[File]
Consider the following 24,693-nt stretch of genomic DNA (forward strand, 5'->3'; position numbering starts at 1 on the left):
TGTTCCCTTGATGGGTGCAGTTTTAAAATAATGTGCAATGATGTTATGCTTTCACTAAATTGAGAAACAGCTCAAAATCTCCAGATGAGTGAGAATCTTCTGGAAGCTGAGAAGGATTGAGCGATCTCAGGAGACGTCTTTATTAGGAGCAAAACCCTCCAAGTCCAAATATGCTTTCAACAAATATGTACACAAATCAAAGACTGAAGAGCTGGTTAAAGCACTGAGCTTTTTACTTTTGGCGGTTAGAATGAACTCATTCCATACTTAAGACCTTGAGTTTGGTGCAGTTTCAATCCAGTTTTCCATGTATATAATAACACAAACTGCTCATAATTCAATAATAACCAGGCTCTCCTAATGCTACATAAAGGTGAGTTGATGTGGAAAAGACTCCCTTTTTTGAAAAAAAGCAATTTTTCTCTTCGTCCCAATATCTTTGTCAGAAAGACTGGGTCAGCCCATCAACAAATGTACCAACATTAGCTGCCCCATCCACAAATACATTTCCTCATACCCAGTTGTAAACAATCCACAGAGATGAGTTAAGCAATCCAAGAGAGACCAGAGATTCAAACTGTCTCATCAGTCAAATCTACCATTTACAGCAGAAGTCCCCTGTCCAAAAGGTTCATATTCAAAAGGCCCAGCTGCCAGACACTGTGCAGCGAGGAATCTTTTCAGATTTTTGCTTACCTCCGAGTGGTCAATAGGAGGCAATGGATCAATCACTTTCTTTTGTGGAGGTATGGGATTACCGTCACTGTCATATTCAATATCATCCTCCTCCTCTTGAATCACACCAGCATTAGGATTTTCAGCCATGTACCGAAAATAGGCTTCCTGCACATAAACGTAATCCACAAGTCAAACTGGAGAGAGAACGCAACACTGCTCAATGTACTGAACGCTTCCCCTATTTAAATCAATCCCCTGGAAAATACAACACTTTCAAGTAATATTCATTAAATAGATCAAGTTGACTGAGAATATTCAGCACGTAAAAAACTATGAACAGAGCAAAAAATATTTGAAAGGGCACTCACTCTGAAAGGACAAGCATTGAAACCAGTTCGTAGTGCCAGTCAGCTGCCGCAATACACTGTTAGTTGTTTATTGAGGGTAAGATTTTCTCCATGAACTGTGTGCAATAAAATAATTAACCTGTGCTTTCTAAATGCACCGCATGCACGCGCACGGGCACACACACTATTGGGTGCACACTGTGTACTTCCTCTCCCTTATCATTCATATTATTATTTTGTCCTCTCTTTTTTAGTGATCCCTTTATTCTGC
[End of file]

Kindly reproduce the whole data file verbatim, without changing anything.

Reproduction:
Consider the following 24,693-nt stretch of genomic DNA (forward strand, 5'->3'; position numbering starts at 1 on the left):
TGTTCCCTTGATGGGTGCAGTTTTAAAATAATGTGCAATGATGTTATGCTTTCACTAAATTGAGAAACAGCTCAAAATCTCCAGATGAGTGAGAATCTTCTGGAAGCTGAGAAGGATTGAGCGATCTCAGGAGACGTCTTTATTAGGAGCAAAACCCTCCAAGTCCAAATATGCTTTCAACAAATATGTACACAAATCAAAGACTGAAGAGCTGGTTAAAGCACTGAGCTTTTTACTTTTGGCGGTTAGAATGAACTCATTCCATACTTAAGACCTTGAGTTTGGTGCAGTTTCAATCCAGTTTTCCATGTATATAATAACACAAACTGCTCATAATTCAATAATAACCAGGCTCTCCTAATGCTACATAAAGGTGAGTTGATGTGGAAAAGACTCCCTTTTTTGAAAAAAAGCAATTTTTCTCTTCGTCCCAATATCTTTGTCAGAAAGACTGGGTCAGCCCATCAACAAATGTACCAACATTAGCTGCCCCATCCACAAATACATTTCCTCATACCCAGTTGTAAACAATCCACAGAGATGAGTTAAGCAATCCAAGAGAGACCAGAGATTCAAACTGTCTCATCAGTCAAATCTACCATTTACAGCAGAAGTCCCCTGTCCAAAAGGTTCATATTCAAAAGGCCCAGCTGCCAGACACTGTGCAGCGAGGAATCTTTTCAGATTTTTGCTTACCTCCGAGTGGTCAATAGGAGGCAATGGATCAATCACTTTCTTTTGTGGAGGTATGGGATTACCGTCACTGTCATATTCAATATCATCCTCCTCCTCTTGAATCACACCAGCATTAGGATTTTCAGCCATGTACCGAAAATAGGCTTCCTGCACATAAACGTAATCCACAAGTCAAACTGGAGAGAGAACGCAACACTGCTCAATGTACTGAACGCTTCCCCTATTTAAATCAATCCCCTGGAAAATACAACACTTTCAAGTAATATTCATTAAATAGATCAAGTTGACTGAGAATATTCAGCACGTAAAAAACTATGAACAGAGCAAAAAATATTTGAAAGGGCACTCACTCTGAAAGGACAAGCATTGAAACCAGTTCGTAGTGCCAGTCAGCTGCCGCAATACACTGTTAGTTGTTTATTGAGGGTAAGATTTTCTCCATGAACTGTGTGCAATAAAATAATTAACCTGTGCTTTCTAAATGCACCGCATGCACGCGCACGGGCACACACACTATTGGGTGCACACTGTGTACTTCCTCTCCCTTATCATTCATATTATTATTTTGTCCTCTCTTTTTTAGTGATCCCTTTATTCTGC